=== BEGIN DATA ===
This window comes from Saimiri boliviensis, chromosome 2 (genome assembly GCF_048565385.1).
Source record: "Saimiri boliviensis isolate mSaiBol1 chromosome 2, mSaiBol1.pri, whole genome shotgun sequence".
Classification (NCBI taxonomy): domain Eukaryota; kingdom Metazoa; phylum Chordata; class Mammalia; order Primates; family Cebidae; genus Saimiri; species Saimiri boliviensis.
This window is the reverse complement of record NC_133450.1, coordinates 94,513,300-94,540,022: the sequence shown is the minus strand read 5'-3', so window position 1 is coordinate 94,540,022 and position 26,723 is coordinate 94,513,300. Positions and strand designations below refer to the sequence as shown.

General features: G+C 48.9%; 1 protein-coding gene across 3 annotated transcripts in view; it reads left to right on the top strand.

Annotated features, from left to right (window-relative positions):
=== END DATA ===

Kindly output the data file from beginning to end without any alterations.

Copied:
This window comes from Saimiri boliviensis, chromosome 2 (genome assembly GCF_048565385.1).
Source record: "Saimiri boliviensis isolate mSaiBol1 chromosome 2, mSaiBol1.pri, whole genome shotgun sequence".
Classification (NCBI taxonomy): domain Eukaryota; kingdom Metazoa; phylum Chordata; class Mammalia; order Primates; family Cebidae; genus Saimiri; species Saimiri boliviensis.
This window is the reverse complement of record NC_133450.1, coordinates 94,513,300-94,540,022: the sequence shown is the minus strand read 5'-3', so window position 1 is coordinate 94,540,022 and position 26,723 is coordinate 94,513,300. Positions and strand designations below refer to the sequence as shown.

General features: G+C 48.9%; 1 protein-coding gene across 3 annotated transcripts in view; it reads left to right on the top strand.

Annotated features, from left to right (window-relative positions):